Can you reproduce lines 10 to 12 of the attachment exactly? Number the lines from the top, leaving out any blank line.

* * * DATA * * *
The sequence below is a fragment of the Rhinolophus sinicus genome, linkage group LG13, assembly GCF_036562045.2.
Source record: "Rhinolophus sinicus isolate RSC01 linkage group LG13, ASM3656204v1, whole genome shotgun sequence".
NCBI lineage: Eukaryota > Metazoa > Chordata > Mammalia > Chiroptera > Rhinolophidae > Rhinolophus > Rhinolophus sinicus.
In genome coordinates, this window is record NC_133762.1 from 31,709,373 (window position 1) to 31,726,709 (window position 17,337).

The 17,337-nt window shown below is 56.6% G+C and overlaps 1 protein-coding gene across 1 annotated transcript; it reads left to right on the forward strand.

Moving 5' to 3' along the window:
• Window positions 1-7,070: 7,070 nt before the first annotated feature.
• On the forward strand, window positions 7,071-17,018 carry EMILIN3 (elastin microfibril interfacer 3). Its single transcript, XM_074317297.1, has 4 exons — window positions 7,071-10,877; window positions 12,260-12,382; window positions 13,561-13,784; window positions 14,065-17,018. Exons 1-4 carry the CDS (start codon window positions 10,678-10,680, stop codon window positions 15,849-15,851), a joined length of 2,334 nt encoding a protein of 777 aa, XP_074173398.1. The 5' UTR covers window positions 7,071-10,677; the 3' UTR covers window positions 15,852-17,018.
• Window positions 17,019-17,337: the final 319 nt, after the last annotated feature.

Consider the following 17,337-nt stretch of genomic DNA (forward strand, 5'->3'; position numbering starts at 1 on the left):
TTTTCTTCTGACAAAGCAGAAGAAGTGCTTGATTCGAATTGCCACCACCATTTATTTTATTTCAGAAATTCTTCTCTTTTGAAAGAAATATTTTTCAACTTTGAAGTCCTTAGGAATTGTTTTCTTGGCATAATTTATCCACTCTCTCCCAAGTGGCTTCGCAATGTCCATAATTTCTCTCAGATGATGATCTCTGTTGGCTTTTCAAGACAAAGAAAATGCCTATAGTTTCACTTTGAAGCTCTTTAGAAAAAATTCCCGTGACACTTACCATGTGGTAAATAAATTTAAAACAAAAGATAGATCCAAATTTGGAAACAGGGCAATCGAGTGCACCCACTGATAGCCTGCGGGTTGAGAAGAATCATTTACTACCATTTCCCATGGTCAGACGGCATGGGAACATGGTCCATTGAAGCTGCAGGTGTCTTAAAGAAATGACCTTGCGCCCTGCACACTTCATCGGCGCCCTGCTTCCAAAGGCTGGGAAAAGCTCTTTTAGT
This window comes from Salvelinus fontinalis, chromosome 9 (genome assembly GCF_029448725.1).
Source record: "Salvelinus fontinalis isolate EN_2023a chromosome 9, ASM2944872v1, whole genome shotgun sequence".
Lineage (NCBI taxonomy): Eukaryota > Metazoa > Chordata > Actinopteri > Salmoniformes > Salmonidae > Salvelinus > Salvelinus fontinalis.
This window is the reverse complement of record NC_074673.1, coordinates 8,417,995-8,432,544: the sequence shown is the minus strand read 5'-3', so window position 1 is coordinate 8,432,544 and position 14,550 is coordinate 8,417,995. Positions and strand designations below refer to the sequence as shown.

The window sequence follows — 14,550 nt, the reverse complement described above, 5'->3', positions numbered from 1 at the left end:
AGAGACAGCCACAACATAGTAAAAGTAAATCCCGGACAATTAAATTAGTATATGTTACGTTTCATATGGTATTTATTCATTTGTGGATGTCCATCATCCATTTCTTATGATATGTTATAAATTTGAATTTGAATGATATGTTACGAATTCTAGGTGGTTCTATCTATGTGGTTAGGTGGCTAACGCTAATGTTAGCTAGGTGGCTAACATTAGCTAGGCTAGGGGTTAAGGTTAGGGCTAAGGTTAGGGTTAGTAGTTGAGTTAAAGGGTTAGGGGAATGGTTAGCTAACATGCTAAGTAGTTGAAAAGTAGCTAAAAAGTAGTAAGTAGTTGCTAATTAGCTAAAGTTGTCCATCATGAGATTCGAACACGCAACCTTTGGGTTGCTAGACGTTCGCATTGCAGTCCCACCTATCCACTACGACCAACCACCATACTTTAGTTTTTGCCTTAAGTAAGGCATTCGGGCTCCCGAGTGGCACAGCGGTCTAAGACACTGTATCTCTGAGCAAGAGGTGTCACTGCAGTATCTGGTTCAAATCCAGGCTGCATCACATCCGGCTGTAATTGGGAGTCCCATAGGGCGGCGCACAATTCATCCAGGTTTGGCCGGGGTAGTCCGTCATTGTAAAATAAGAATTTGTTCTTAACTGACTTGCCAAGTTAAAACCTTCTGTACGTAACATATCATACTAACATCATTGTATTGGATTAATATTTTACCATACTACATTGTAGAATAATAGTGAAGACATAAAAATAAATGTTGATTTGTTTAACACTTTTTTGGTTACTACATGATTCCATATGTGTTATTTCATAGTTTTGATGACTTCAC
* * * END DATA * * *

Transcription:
Consider the following 17,337-nt stretch of genomic DNA (forward strand, 5'->3'; position numbering starts at 1 on the left):
TTTTCTTCTGACAAAGCAGAAGAAGTGCTTGATTCGAATTGCCACCACCATTTATTTTATTTCAGAAATTCTTCTCTTTTGAAAGAAATATTTTTCAACTTTGAAGTCCTTAGGAATTGTTTTCTTGGCATAATTTATCCACTCTCTCCCAAGTGGCTTCGCAATGTCCATAATTTCTCTCAGATGATGATCTCTGTTGGCTTTTCAAGACAAAGAAAATGCCTATAGTTTCACTTTGAAGCTCTTTAGAAAAAATTCCCGTGACACTTACCATGTGGTAAATAAATTTAAAACAAAAGATAGATCCAAATTTGGAAACAGGGCAATCGAGTGCACCCACTGATAGCCTGCGGGTTGAGAAGAATCATTTACTACCATTTCCCATGGTCAGACGGCATGGGAACATGGTCCATTGAAGCTGCAGGTGTCTTAAAGAAATGACCTTGCGCCCTGCACACTTCATCGGCGCCCTGCTTCCAAAGGCTGGGAAAAGCTCTTTTAGT
This window comes from Salvelinus fontinalis, chromosome 9 (genome assembly GCF_029448725.1).